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The Finger of Fate

April 27, 2016

I’m just resurfacing for air after Seven Days of Action. There’s a heck of a lot about the week to process and I suspect that I’m going to be doing that for a long time.

Two things that immediately seem to be occupying my head space though.

One thing that I expected to come out of the campaign didn’t happen. I thought we would hear stories in defence of ATUs. Three years ago, I wrote a blog post about St Andrews hospital. Straightaway, the post attracted comments from staff at the hospital pointing out that it was a great place to work and a much needed resource. Even now, three years on, the post attracts about 100 views a month and gets the occasional comment that I had got the place all wrong. I was really hoping for some positive ATU stories, for no other reason, to answer the question – why do they exist? It never happened.

I’m left with the picture of ATUs that I’ve always head. The seven stories and their accompanying photos reinforce the idea that no assessment takes place and from the pictures of carpet burns, broken teeth and bruises, the only treatment consists of massive doses of medication, physical restraint and terrifying isolation.

The other thing that I’m left with is that whatever they think their purpose is, ATUs will never succeed in their “treatment”. For one simple reason is that they can’t con the dudes who they build their empires on. The straight forwardness and embarrassing directness of the typical autistic dude means that they King is constantly being exposed as having no clothes on.

I love Sara Ryan’s story of Connor being taken to the “Emotional Literacy” group at STATT. He stayed for a couple of minutes and then gave the group the finger and returned to his room. One single finger demonstrating that he had all the emotional literacy he needs, thank you very much. Now, if only the Southern Health board had been taking part in the emotional literacy group…..

I was repeatedly told by staff at the ATU Steven was held in that the Unit was “the jewel in Hillingdon’s crown”. Imagine you truly believe that. And then you invite Steven to view your crown, only for him to consistently expose that it is in fact the turd in Hillingdon’s crown.

I wonder whether this daily exposing of the truth of these places by the dudes backfires against them. Are they punished for expressing the truth? I’m not saying it’s a conscious decision to punish but it must be pretty shaming to hear Tianze constantly singing his “Back Home” song. After seven years of “treatment”, it must be galling for the professionals to hear Eden say that he still wants to live in Shepherds Bush. Is there a price to pay for that searing honesty?

I suspect that despite campaigns like Seven Days of Action, it will ultimately be the dudes themselves that bring about the downfall of the ATUs. The fact that even after many years incarceration, their will still hasn’t been broken and the wonderful trait of directness remains intact will be the ATUs undoing.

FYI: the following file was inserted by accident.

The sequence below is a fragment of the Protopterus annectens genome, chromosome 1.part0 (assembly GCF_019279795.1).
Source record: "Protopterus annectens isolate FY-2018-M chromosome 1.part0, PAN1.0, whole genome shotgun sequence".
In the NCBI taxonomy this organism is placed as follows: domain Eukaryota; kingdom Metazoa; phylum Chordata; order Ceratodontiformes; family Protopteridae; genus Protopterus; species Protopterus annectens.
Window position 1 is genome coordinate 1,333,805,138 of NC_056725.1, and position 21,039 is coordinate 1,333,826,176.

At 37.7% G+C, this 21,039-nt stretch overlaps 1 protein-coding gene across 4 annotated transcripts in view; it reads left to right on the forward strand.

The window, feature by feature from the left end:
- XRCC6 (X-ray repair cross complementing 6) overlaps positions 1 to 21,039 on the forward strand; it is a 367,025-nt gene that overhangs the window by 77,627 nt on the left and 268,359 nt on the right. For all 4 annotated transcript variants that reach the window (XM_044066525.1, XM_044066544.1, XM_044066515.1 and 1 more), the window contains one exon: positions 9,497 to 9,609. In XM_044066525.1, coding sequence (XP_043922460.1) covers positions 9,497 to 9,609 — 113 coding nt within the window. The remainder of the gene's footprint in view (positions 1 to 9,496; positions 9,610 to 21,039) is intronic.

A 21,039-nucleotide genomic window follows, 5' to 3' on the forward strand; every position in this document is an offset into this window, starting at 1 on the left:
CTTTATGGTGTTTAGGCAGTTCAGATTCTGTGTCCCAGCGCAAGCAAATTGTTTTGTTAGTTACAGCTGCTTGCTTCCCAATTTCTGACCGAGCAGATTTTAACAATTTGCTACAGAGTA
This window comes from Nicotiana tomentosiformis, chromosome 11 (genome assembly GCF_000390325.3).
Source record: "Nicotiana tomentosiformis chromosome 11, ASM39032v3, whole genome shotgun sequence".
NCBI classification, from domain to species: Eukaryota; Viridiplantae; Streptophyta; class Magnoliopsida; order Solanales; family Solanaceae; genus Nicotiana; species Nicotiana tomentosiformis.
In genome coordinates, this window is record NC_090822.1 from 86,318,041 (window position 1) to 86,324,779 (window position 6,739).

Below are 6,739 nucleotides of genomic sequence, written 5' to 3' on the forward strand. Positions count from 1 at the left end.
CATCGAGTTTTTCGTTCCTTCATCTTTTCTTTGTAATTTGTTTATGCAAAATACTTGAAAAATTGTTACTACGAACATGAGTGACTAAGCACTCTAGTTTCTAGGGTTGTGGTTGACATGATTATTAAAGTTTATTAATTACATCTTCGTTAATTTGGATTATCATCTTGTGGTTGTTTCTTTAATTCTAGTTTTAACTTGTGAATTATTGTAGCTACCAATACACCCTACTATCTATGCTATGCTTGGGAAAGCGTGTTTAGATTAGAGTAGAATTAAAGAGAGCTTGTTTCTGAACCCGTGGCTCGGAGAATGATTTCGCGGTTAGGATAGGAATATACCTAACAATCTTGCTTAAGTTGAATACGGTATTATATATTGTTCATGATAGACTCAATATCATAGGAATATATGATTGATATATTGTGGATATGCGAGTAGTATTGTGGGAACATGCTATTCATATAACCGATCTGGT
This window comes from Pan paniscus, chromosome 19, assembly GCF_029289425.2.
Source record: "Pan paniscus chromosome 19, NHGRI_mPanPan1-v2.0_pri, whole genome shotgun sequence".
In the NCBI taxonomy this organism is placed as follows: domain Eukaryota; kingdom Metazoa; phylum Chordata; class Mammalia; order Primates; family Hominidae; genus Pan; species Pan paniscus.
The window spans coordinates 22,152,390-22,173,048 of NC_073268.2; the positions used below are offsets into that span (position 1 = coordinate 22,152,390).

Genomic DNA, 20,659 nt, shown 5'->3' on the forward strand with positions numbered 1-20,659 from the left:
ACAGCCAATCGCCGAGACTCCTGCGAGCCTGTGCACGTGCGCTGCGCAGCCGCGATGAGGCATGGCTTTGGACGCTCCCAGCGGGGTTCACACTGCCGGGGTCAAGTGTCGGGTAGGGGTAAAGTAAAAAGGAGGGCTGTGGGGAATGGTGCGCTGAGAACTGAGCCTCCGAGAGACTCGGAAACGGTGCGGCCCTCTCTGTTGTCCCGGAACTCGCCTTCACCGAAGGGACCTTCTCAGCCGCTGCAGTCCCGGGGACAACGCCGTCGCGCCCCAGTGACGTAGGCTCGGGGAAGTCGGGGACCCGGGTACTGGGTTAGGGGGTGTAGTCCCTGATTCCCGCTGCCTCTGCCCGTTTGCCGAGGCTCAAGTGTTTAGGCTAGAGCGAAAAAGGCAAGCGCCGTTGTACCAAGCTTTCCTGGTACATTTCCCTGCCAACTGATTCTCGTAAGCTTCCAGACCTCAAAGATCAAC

The finger of fate will win through. In all its glorious emotional literacy.

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From → Social Care

4 Comments
  1. I reckon you’ve got a good point there.
    Thinking back, I had a pupil who was an elective mute. Even trained experienced teachers found this very hard to cope with, because the condition is so personally rejecting.
    At times I had to remove the pupil from fraught situations & a couple of teachers simply couldn’t bear the child in their classes.
    But my pupil had me to pull her out & I had my own room where anybody could be safe and quiet for as long as needed. You don’t get that in an ATU. 😦

  2. Sally permalink

    What has gone wrong with ATUs? People,who end up in them are usually there because their behaviour has become such that the people they live with can’t manage and want help for them.
    The expectation is that the problems will be assessed and so better understood ,and that a plan of treatment will be carried out. I guess the hope is also that when the person goes home other sorts of treatment or assistance will be in place .,The families will have had a breather, . They would have a better understanding of what is going on and feel better equipped to press on. It sounds a very necessary provision. There are times when it is just not possible to do this at home.
    However, I don’t hear of assessment and I don’t hear of treatment-proper treatment with reasonable goals- being carried out.
    Are the ATUs misnamed? Are they now more like holding bays for when home can’t cope and nothing else is around?
    I have friends who would walk over fire to get their young person into an ATU if the ATU could do what it’s name suggests.

    • It beggars the question, why the learning disabled and autistic, cannot be coped with at home.

      They are not mentally ill but can be made so by poor diagnosis, not attending to physical problems and the side effects of drugs.

      And, what difference removal to an ATU makes ?

      And, as these poor people, appear to be a lot worse than when they went in, if we had US system they, and their parents could sue for compensation.

      If, they are so ineffective and abusive, why are they paid on average £4,000 per week of public money, and why if the treatment is so disastrous, do they continue to exist, and can we have not only our children, but our money back.

  3. weary mother permalink

    Finger of fate pointing at Katrina this morning.

    Is she in the headmasters office?

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